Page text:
Wednesday, June 8, 2011

Power Supply - Conversion

Being without a power supply got me searching for alternate power solutions. The original 230V power supplies are quite hard to come by and fixing the existing aging ones is only going to get me so far. Even when I get around to fixing them how much longer are they really going to last? What I was after was a long term solution. I have seen several good examples of converting PC supplies or triple voltage supplies but these require a modification to make them output the -5V voltage. That is not a huge issue but it is more work than I had hoped for. Quad voltage power supplies are also available but they are wider than the IIGS power supply (which is long and thin) making them difficult to fit inside the IIGS. That was until now. While searching around I came across the SDS60. It's a quad voltage power supply but has a form factor that will allow it to fit inside a IIGS power supply case.

When I ordered the SDS60 I was informed that full production of these was not yet under way so I had to wait a few months for the next run. It was a long wait but well worth it. Once I had the unit it took less than an hour to do the conversion and have my IIGS up and running again. It was the easiest soldering job I have done in years. What more could I ask for? Quad voltage power supply that is small enough to fit into a IIGS power supply case, a breeze to install and uses off the shelf parts. Perfect. It even has a wide input voltage range so you could easily transport it between countries.

Other power supply conversions :-

Made by XP Power
1. SDS60UQ02 Quad Voltage Power Supply
2. SDS60Q CONKIT Quad Voltage Power Supply Connection Kit

Australian distributors :-
1. (about AUD$150 delivered)

In my junk box I had a 120V IIGS power supply which I was going to convert into a 230V supply one day. This will work very well as a base. I desoldered the PCB then just added the cable connectors. It was then only a matter of adding the standoffs and plugging in the SDS60.

Next step is to do some load tests and swap the standoffs from adhesive to screw type. This should lower the PCB and move the heat sink from sitting right up against the cable plug.

Update: 1st November 2012.

I was able to convert another Apple IIGS power supply very cheaply thanks to Mike who found a great source of these handy replacement modules.
It only cost me AUS$45 for two modules including postage to Australia.

Jameco Part no. 2081721
Manufacturer EOS POWER USA INC.
Manufacturer no. LFMVLT80-4000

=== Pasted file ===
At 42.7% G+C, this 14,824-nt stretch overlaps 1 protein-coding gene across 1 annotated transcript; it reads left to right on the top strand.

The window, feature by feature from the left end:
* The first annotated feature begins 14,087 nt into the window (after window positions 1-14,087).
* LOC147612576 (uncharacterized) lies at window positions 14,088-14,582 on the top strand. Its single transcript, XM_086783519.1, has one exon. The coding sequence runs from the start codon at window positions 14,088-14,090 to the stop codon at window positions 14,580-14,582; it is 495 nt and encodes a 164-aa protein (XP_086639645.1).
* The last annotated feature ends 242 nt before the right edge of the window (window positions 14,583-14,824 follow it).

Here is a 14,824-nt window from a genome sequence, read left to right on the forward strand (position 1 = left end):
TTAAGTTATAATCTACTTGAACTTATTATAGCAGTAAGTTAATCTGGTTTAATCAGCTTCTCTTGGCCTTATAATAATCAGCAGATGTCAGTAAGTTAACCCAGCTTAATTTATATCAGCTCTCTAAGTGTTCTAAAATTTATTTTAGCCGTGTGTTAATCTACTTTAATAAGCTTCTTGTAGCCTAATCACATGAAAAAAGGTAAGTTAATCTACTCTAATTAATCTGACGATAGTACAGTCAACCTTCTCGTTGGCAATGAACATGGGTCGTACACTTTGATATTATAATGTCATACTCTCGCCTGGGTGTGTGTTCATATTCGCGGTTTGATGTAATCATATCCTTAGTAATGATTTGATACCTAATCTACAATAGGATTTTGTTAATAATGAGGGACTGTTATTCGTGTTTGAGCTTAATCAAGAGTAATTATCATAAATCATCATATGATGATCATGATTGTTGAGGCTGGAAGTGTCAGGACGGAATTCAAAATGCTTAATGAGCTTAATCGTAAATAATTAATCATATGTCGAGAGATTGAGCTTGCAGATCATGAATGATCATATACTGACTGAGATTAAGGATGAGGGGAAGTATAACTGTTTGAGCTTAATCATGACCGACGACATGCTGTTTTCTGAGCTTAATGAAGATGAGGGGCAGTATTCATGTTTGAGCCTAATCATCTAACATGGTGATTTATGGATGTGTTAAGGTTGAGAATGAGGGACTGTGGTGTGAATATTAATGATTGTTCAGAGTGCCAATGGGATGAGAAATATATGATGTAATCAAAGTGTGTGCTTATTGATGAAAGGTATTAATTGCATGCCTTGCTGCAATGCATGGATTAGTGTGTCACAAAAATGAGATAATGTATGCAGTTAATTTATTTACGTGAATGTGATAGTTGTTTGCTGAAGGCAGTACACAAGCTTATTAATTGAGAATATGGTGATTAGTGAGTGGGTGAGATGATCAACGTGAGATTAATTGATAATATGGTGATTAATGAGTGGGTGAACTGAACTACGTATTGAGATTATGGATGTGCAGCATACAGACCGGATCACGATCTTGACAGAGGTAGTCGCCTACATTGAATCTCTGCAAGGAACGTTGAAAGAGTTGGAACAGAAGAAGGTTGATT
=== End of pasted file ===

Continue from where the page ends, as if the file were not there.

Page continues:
Mike's power supply conversion :-

Jason's power supply conversion :-

Other interesting power supply write ups :-

The procedure was pretty much the same as my other power supply conversion.

Tuesday, June 7, 2011

Power Supply - Failure

My IIGS has been running without a hitch for the past few years. I should have known better than to have left the twenty five year old machine running unattended while going outside to do some yard work. In the half hour that I was outside the power supply had failed and produced an awful mess. The room took weeks to air out. The peripheral cards, motherboard and monitor still smell of smoke and the case now has a nice brown burn mark on top. I took the power supply apart and just stood there for a while thinking, “What a mess! Am I every going to get the urge to clean that up?”

I thought I had done well by having a spare IIGS machine which I use for testing my electronic projects. When it came to turning it on all I got was the power light flicking on and off every half second or so. Frying two power supplies in one week didn’t impress me very much. I took this power supply apart and found that a large capacitor had blown it's top. However replacing the capacitor has not fixed the problem. The same symptom still persists. More load testing needed I think.

I intend on getting the power supplies fixed but sadly my trust in old hardware will never be the same again.

Update: 7th September 2017.

During OzKfest 2017 my machine let out the magic smoke. It would have been less to clean up if someone had pulled the power cord out, instead of watching and taking photos of the power supply spark and bellow out the smoke. But then again we managed to get this great photo. Turning off the power supply in this case did not work because this older unit had the line capacitor attached across the power plug and not to the supply circuit board.